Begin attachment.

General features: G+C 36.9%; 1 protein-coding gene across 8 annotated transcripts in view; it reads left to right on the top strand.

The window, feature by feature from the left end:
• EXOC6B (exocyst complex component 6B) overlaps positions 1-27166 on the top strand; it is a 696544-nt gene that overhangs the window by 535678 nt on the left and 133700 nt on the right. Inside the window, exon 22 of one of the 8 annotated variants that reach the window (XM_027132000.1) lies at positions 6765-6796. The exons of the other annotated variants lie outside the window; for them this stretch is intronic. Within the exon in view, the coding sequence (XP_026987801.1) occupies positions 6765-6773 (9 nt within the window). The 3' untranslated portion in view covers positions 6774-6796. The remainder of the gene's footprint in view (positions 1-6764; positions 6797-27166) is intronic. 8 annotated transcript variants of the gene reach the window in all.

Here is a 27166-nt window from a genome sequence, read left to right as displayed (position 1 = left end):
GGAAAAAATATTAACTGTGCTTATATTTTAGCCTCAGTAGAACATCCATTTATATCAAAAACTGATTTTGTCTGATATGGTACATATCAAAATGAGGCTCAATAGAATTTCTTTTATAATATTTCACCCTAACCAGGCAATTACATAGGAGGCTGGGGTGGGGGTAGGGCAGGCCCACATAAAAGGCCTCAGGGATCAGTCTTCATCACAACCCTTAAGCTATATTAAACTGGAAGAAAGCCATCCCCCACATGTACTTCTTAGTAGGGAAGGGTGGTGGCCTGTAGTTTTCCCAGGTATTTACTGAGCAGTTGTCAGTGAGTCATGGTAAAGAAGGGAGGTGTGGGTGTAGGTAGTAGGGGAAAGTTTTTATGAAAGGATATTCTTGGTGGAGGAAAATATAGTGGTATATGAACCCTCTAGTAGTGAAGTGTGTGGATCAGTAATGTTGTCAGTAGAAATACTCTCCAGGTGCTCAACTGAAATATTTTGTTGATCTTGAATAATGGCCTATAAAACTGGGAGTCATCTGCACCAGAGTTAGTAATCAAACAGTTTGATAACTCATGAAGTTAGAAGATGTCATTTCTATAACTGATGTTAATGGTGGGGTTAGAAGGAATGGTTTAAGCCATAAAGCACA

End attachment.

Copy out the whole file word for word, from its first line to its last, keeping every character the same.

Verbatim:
General features: G+C 36.9%; 1 protein-coding gene across 8 annotated transcripts in view; it reads left to right on the top strand.

The window, feature by feature from the left end:
• EXOC6B (exocyst complex component 6B) overlaps positions 1-27166 on the top strand; it is a 696544-nt gene that overhangs the window by 535678 nt on the left and 133700 nt on the right. Inside the window, exon 22 of one of the 8 annotated variants that reach the window (XM_027132000.1) lies at positions 6765-6796. The exons of the other annotated variants lie outside the window; for them this stretch is intronic. Within the exon in view, the coding sequence (XP_026987801.1) occupies positions 6765-6773 (9 nt within the window). The 3' untranslated portion in view covers positions 6774-6796. The remainder of the gene's footprint in view (positions 1-6764; positions 6797-27166) is intronic. 8 annotated transcript variants of the gene reach the window in all.

Here is a 27166-nt window from a genome sequence, read left to right as displayed (position 1 = left end):
GGAAAAAATATTAACTGTGCTTATATTTTAGCCTCAGTAGAACATCCATTTATATCAAAAACTGATTTTGTCTGATATGGTACATATCAAAATGAGGCTCAATAGAATTTCTTTTATAATATTTCACCCTAACCAGGCAATTACATAGGAGGCTGGGGTGGGGGTAGGGCAGGCCCACATAAAAGGCCTCAGGGATCAGTCTTCATCACAACCCTTAAGCTATATTAAACTGGAAGAAAGCCATCCCCCACATGTACTTCTTAGTAGGGAAGGGTGGTGGCCTGTAGTTTTCCCAGGTATTTACTGAGCAGTTGTCAGTGAGTCATGGTAAAGAAGGGAGGTGTGGGTGTAGGTAGTAGGGGAAAGTTTTTATGAAAGGATATTCTTGGTGGAGGAAAATATAGTGGTATATGAACCCTCTAGTAGTGAAGTGTGTGGATCAGTAATGTTGTCAGTAGAAATACTCTCCAGGTGCTCAACTGAAATATTTTGTTGATCTTGAATAATGGCCTATAAAACTGGGAGTCATCTGCACCAGAGTTAGTAATCAAACAGTTTGATAACTCATGAAGTTAGAAGATGTCATTTCTATAACTGATGTTAATGGTGGGGTTAGAAGGAATGGTTTAAGCCATAAAGCACA